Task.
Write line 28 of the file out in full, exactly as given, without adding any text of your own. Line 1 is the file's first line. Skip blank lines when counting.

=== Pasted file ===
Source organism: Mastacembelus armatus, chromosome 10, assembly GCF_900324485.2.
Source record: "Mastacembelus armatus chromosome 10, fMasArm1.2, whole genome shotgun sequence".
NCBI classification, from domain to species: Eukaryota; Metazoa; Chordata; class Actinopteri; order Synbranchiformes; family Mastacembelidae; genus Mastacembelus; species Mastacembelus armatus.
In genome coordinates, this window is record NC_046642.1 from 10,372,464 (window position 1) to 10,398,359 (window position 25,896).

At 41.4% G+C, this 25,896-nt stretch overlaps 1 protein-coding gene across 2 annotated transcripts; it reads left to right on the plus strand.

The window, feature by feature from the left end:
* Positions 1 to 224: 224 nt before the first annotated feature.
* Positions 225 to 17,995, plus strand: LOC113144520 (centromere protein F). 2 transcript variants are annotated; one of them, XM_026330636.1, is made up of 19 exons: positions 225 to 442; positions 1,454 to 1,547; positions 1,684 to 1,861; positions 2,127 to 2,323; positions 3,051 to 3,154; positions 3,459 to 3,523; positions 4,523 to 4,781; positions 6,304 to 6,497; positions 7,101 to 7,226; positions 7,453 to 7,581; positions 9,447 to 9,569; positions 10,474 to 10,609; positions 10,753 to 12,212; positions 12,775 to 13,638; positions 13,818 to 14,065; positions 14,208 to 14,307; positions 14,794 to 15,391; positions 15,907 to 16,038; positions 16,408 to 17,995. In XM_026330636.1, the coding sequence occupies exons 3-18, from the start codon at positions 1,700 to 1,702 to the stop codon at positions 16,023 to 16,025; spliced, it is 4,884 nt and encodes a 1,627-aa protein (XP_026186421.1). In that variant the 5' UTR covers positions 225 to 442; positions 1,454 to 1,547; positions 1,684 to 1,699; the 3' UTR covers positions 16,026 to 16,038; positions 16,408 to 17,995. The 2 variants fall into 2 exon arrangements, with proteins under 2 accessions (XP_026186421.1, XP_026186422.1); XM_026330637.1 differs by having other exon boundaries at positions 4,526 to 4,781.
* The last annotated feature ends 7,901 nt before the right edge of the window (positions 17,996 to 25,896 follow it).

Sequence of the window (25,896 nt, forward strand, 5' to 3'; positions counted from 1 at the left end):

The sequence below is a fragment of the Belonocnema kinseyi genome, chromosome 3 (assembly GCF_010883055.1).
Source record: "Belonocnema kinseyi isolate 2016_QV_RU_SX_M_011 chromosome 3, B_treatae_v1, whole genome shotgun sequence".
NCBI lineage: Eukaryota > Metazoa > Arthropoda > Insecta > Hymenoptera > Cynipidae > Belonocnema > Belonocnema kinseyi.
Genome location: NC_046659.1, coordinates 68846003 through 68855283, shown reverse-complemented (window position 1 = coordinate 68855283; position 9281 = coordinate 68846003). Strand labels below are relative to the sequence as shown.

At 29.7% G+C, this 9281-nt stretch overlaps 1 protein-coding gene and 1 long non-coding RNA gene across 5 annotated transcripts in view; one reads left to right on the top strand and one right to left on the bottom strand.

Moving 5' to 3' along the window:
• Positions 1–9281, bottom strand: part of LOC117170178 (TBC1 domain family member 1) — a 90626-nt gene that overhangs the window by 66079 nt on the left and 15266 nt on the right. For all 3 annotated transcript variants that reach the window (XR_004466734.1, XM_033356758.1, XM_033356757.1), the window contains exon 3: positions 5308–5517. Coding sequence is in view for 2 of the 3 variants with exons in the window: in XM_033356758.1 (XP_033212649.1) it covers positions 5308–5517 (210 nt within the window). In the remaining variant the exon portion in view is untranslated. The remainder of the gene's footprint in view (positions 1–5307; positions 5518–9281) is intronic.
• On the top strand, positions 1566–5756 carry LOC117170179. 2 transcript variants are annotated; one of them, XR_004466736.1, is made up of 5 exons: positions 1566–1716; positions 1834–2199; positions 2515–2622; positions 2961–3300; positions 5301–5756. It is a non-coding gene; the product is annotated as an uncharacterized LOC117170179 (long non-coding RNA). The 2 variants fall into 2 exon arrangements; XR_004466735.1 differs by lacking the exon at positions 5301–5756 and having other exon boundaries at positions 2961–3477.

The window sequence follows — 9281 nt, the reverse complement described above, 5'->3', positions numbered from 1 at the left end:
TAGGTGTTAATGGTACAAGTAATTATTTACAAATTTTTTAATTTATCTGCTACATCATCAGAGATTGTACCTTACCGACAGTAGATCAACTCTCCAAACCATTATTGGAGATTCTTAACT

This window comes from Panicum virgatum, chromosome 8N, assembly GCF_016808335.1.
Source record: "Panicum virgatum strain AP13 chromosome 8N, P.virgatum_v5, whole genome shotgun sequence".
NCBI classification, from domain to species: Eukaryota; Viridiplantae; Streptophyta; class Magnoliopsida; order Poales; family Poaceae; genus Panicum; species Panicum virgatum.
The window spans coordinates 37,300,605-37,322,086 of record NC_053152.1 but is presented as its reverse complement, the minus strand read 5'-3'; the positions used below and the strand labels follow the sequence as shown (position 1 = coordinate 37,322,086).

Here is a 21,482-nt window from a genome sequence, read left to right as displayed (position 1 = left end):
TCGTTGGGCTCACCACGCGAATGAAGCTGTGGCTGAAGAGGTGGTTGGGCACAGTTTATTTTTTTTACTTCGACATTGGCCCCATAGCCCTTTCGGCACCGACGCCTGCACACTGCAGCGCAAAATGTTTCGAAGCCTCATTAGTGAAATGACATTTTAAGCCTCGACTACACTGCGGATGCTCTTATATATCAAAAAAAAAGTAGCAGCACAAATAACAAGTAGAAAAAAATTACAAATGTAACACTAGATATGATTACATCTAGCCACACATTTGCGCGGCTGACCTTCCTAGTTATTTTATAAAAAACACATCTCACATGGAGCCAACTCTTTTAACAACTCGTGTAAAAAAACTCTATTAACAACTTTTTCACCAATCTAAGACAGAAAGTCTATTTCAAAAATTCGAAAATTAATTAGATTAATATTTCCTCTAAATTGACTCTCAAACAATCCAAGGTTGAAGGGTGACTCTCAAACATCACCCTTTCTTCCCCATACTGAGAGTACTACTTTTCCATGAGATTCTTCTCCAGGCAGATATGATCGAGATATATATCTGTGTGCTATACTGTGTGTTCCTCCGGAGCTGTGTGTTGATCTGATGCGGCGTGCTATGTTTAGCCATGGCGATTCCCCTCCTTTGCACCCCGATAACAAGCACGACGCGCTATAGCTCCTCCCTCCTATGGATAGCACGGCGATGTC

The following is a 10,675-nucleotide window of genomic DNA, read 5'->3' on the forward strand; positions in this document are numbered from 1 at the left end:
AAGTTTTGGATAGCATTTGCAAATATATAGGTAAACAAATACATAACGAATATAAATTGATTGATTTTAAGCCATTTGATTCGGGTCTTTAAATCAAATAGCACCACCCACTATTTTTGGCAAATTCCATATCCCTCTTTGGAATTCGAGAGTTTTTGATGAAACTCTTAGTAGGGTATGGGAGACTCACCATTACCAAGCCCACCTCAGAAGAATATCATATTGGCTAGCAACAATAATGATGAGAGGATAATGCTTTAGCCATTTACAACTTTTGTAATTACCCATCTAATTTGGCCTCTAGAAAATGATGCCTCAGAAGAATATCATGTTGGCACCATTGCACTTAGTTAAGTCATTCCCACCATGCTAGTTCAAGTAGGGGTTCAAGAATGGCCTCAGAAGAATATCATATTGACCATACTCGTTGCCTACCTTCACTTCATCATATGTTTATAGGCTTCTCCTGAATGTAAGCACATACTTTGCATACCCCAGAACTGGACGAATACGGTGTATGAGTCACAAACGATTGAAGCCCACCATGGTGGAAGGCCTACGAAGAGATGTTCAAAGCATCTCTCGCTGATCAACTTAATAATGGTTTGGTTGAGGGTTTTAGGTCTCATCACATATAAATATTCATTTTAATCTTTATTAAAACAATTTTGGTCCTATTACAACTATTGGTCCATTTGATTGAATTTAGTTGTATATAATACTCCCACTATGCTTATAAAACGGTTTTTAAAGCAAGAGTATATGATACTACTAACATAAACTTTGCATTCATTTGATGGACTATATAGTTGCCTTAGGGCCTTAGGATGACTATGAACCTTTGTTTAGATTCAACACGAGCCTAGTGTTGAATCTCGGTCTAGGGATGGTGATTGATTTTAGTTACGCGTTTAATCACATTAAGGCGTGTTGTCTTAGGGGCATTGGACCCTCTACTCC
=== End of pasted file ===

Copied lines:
AAGTTTTGGATAGCATTTGCAAATATATAGGTAAACAAATACATAACGAATATAAATTGATTGATTTTAAGCCATTTGATTCGGGTCTTTAAATCAAATAGCACCACCCACTATTTTTGGCAAATTCCATATCCCTCTTTGGAATTCGAGAGTTTTTGATGAAACTCTTAGTAGGGTATGGGAGACTCACCATTACCAAGCCCACCTCAGAAGAATATCATATTGGCTAGCAACAATAATGATGAGAGGATAATGCTTTAGCCATTTACAACTTTTGTAATTACCCATCTAATTTGGCCTCTAGAAAATGATGCCTCAGAAGAATATCATGTTGGCACCATTGCACTTAGTTAAGTCATTCCCACCATGCTAGTTCAAGTAGGGGTTCAAGAATGGCCTCAGAAGAATATCATATTGACCATACTCGTTGCCTACCTTCACTTCATCATATGTTTATAGGCTTCTCCTGAATGTAAGCACATACTTTGCATACCCCAGAACTGGACGAATACGGTGTATGAGTCACAAACGATTGAAGCCCACCATGGTGGAAGGCCTACGAAGAGATGTTCAAAGCATCTCTCGCTGATCAACTTAATAATGGTTTGGTTGAGGGTTTTAGGTCTCATCACATATAAATATTCATTTTAATCTTTATTAAAACAATTTTGGTCCTATTACAACTATTGGTCCATTTGATTGAATTTAGTTGTATATAATACTCCCACTATGCTTATAAAACGGTTTTTAAAGCAAGAGTATATGATACTACTAACATAAACTTTGCATTCATTTGATGGACTATATAGTTGCCTTAGGGCCTTAGGATGACTATGAACCTTTGTTTAGATTCAACACGAGCCTAGTGTTGAATCTCGGTCTAGGGATGGTGATTGATTTTAGTTACGCGTTTAATCACATTAAGGCGTGTTGTCTTAGGGGCATTGGACCCTCTACTCC